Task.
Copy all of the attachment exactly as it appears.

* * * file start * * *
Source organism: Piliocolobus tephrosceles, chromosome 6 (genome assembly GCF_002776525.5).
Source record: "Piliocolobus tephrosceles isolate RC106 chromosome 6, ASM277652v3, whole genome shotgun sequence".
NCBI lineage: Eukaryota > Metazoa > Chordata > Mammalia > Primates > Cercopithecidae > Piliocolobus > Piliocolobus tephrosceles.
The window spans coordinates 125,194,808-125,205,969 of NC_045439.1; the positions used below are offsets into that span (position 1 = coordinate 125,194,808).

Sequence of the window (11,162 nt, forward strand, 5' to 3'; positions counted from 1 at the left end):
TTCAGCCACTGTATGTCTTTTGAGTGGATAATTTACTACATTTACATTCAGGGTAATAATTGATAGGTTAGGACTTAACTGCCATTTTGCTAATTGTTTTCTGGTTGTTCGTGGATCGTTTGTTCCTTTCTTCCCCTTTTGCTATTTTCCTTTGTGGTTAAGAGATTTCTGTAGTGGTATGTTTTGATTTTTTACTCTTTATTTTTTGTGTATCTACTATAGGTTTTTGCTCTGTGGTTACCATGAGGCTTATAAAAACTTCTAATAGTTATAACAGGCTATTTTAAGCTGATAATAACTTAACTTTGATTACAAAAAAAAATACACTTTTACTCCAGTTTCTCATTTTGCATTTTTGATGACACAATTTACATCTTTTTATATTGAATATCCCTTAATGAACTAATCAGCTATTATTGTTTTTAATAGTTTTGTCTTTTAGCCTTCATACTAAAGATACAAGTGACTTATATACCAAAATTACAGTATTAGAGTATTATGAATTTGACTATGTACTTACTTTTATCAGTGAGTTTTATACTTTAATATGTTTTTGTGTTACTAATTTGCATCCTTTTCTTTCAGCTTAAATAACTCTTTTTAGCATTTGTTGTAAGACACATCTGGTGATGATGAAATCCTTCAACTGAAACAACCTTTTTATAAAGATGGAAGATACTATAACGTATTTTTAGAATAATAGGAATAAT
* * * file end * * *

Source organism: Piliocolobus tephrosceles, chromosome 6 (genome assembly GCF_002776525.5).
Source record: "Piliocolobus tephrosceles isolate RC106 chromosome 6, ASM277652v3, whole genome shotgun sequence".
NCBI lineage: Eukaryota > Metazoa > Chordata > Mammalia > Primates > Cercopithecidae > Piliocolobus > Piliocolobus tephrosceles.
The window spans coordinates 125,194,808-125,205,969 of NC_045439.1; the positions used below are offsets into that span (position 1 = coordinate 125,194,808).

Sequence of the window (11,162 nt, forward strand, 5' to 3'; positions counted from 1 at the left end):
TTCAGCCACTGTATGTCTTTTGAGTGGATAATTTACTACATTTACATTCAGGGTAATAATTGATAGGTTAGGACTTAACTGCCATTTTGCTAATTGTTTTCTGGTTGTTCGTGGATCGTTTGTTCCTTTCTTCCCCTTTTGCTATTTTCCTTTGTGGTTAAGAGATTTCTGTAGTGGTATGTTTTGATTTTTTACTCTTTATTTTTTGTGTATCTACTATAGGTTTTTGCTCTGTGGTTACCATGAGGCTTATAAAAACTTCTAATAGTTATAACAGGCTATTTTAAGCTGATAATAACTTAACTTTGATTACAAAAAAAAATACACTTTTACTCCAGTTTCTCATTTTGCATTTTTGATGACACAATTTACATCTTTTTATATTGAATATCCCTTAATGAACTAATCAGCTATTATTGTTTTTAATAGTTTTGTCTTTTAGCCTTCATACTAAAGATACAAGTGACTTATATACCAAAATTACAGTATTAGAGTATTATGAATTTGACTATGTACTTACTTTTATCAGTGAGTTTTATACTTTAATATGTTTTTGTGTTACTAATTTGCATCCTTTTCTTTCAGCTTAAATAACTCTTTTTAGCATTTGTTGTAAGACACATCTGGTGATGATGAAATCCTTCAACTGAAACAACCTTTTTATAAAGATGGAAGATACTATAACGTATTTTTAGAATAATAGGAATAAT